Feb 28, 2013

Speaking of Pineapple...

I hate to see things wasted, which is one reason why I compost.  However, some things, like pineapples, would take FOR-EV-ER to break down in the compost. (FOR-EV-ER... FOR-EV-ER. Sorry, can't help myself.  Bonus points to anyone who can name that movie.)

Put a kettle on with about 4 cups of water in it.  While this is heating, take your pineapple and give it a wash in the sink with soap and warm water.  Just lather it up and give it a good rinse.  It's a little strange, but trust me. Then put it on your cutting board.

Then move your cutting board because you realize you don't have enough counter space right here.  =) Cut off the top and bottom and discard.  (Unless you want to wait 2-4 years for the grow your own pineapple experiment, then save the top.)  Stand the pineapple up and carve away the skin until it looks like this:

Look at that juicy goodness.  Keep all those bits that you carved away and put them into a pitcher.  Then continue to cut up your pineapple, also removing the tough core from the center.
Yum.  Keep the core with the other scraps in the pitcher.  Then try to stop yourself from eating all the fresh pineapple.  Heh.  Add 1/4 to 1/2 cup of sugar to the scraps.  When the kettle whistles, (or water boils in whatever fashion you are boiling your water) pour 4 cups of boiling water over the sugar and pineapple.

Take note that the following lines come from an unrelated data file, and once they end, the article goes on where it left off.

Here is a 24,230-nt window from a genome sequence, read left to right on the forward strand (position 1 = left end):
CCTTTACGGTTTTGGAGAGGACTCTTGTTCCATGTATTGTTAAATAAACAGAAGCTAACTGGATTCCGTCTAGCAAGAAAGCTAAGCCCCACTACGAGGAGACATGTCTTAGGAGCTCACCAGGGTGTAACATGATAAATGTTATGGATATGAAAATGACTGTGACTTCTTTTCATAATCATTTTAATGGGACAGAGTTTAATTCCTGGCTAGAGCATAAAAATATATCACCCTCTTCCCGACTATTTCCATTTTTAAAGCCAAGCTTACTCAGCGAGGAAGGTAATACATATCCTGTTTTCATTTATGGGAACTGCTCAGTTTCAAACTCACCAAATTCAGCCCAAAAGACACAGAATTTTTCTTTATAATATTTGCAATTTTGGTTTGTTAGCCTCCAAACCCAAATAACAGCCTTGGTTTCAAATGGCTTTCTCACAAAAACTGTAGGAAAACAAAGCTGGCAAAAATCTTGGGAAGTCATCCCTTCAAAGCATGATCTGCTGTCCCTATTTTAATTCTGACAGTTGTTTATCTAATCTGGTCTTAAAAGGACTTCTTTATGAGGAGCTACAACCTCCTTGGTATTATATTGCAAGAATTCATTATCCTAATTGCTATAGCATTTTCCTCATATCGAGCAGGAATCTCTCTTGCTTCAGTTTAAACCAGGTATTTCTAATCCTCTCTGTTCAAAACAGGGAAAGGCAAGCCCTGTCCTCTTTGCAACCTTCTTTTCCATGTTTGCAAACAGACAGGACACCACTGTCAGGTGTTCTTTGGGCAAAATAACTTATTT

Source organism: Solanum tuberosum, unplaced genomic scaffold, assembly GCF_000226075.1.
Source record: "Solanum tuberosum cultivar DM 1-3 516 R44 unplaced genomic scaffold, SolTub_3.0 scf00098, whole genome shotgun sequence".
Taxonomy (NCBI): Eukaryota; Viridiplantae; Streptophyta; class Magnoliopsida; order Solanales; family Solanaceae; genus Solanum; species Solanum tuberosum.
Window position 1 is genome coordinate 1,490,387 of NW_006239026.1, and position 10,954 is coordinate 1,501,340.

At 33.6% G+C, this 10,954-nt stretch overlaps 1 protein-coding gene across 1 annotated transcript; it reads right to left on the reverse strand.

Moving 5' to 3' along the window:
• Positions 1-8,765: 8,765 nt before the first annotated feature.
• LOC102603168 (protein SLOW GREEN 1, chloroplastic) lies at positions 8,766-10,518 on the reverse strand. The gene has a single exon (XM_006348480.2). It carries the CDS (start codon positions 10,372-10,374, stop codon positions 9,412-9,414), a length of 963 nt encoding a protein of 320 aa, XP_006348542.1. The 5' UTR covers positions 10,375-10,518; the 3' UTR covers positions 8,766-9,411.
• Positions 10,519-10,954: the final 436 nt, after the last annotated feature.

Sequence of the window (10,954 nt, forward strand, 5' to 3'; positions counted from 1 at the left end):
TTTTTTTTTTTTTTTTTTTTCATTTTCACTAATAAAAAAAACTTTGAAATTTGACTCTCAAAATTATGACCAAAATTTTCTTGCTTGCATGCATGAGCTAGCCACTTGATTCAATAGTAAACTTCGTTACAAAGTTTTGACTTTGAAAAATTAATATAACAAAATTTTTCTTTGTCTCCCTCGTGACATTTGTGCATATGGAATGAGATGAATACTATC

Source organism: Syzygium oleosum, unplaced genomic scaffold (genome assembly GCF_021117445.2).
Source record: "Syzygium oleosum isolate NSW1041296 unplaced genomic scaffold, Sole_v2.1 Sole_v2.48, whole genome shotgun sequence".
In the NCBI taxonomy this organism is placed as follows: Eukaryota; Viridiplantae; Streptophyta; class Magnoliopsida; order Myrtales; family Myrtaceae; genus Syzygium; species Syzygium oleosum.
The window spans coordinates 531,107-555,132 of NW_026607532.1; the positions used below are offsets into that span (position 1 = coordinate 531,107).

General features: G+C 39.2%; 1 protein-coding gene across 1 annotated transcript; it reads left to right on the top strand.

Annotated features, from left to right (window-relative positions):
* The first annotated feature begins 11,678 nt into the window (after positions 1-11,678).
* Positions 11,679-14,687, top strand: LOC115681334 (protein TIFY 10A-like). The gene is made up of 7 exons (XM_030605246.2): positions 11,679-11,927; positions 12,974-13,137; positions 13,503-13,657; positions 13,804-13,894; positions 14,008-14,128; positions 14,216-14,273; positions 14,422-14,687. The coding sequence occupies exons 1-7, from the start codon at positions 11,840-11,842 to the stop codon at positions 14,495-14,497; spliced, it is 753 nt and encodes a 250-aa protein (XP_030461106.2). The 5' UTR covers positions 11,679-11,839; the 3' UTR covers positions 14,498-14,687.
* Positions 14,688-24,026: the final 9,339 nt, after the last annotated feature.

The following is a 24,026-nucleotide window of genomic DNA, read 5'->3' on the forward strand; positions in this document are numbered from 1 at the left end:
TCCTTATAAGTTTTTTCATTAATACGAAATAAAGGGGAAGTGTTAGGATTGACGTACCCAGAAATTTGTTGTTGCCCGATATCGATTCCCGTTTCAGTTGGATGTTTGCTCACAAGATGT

Now here's the hard part.  Let it sit for 24 hours at room temperature.  =)  Then strain and put in the fridge for a cool, refreshing drink.  It's really that easy.

Disclaimer: Every bit of delicious pineapple is harmed in the making of this drink.

Feb 19, 2013

Easy Peasy

Note: This post is not about peas.  Although, come to think of it, that would have been a clever title. =)

Have you seen those pictures that say: Grow your own _____?  I kept seeing the grow your own celery pictures.  It looks so simple!  Just cut off the bottom, and put in water for a week.  You should start seeing growth and roots, then you can put it right in the garden.  Easy peasy, right?

First tip: must remember to add water.  First try... I kind of forgot about it. Whoops.  Hey, give a girl a break, grad school keeps me reading and writing non-stop.  Not to mention researching primary documents until my eyes cross. And quietly crying, with crossed eyes, over the primary documents because I'm in the library and you have to cry quietly in the library.

HA! Only kidding, folks, it's not that bad. However, I AM two weeks behind on Downton Abbey. My life is in shambles.  =)

Back to the celery...  Here's my second attempt in the beginning:

As you can see, I took organic celery, and just chopped off the bottom.  Nothing exciting here, folks.
Day 3:

Can you see that teeny tiny root?  I do!

Day 7:
Look a little closer...

I'll keep you updated, but can someone please remind me to water??  I'd also like to add that the grow your own pineapple, which also seems like a good idea, is not, in my opinion. Pineapple plants take 2-4 years to start producing.  I am not that patient, but if you are... Give it a shot and let me know how it turns out. =)

Feb 11, 2013

Weekend Workout (Warning: Parenthesis Addiction)

Hi my name is Angela, and I'm addicted to parenthesis. See this big pile of dirt here?  It was placed here by persons who shall remain unnamed for their own safety.  Said nameless person had grand plans for my garden and was going to relocate it all.  So, said unnamed person moved all of my beautiful rich soil to this undisclosed spot in the yard. (Note: I have no idea why I'm talking like this.)